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albedo

albedo The proportion of insolation that is reflected back from the Earth, from the tops of the clouds, and from the atmosphere, without heating the receiving surface. It averages about 30 per cent, but varies widely according to the substance and texture of the surface, and the angle and wavelength of the incident radiation. The value for green grass and forest is 8–27 per cent (over 30 per cent for yellowing deciduous forest in autumn); for cities and rock surfaces 12–18 per cent (over 40 per cent for chalk and light-coloured rock and buildings); for sand up to 40 per cent; for fresh, flat snow up to 90 per cent; and for calm water only 2 per cent in the case of vertically incident radiation but up to 78 per cent where there is a low angle of incidence. The albedo for cloud surfaces averages 55 per cent, but can be up to 80 per cent for thick stratocumulus.

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albedo

albedo The proportion of insolation that is reflected back from the Earth, from the tops of the clouds, and from the atmosphere, without heating the receiving surface. It averages about 30%, but varies widely according to the substance and texture of the surface, and the angle and wavelength of the incident radiation. The value for green grass and forest is 8–27% (over 30% for yellowing deciduous forest in autumn); for cities and rock surfaces, 12–18% (over 40% for chalk and light-coloured rock and buildings); for sand up to 40%; for fresh, flat snow up to 90%; and for calm water only 2% in the case of vertically incident radiation but up to 78% where there is a low angle of incidence. The albedo for cloud surfaces averages 55%, but can be up to 80% for thick stratocumulus.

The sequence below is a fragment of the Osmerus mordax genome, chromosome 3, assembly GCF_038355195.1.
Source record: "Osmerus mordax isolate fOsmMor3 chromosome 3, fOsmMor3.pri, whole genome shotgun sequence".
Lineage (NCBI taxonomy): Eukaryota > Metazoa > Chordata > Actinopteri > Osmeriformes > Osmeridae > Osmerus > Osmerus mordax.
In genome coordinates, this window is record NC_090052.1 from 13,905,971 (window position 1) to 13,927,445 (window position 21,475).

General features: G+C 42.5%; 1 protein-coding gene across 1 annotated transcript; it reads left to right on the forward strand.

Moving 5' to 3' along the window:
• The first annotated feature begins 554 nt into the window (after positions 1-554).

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albedo

albedo (ălbē´dō), reflectivity of the surface of a planet, moon, asteroid, or other celestial body that does not shine by its own light. Albedo is measured as the fraction of incident light that the surface reflects back in all directions. A perfect reflector by definition has an albedo of unity, i.e., all the incident light is reflected; a body that reflects no light at all would have an albedo of zero. Real surfaces have albedos between these values. The albedos of planets, moons, and asteroids provide valuable information about the structure and composition of their surfaces. The dark regions on the earth's moon give it the very low average albedo of 0.07, while highly reflective clouds give Venus an albedo of 0.85, the highest of any body in the solar system.

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albedo

al·be·do / alˈbēdō/ • n. (pl. -dos) chiefly Astron. the proportion of the incident light or radiation that is reflected by a surface, typically that of a planet or moon.

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albedo

albedo The white pith (mesocarp) of the inner peel of citrus fruits, accounting for some 20–60% of the whole fruit. It consists of sugars, cellulose, and pectins, and is used as a commercial source of pectin.

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albedo

albedo Fraction of light or other radiation that is reflected from a surface. An ideal reflector has an albedo of 1; those of real reflectors are less; that of the Earth, viewed from satellites, is 0.35.

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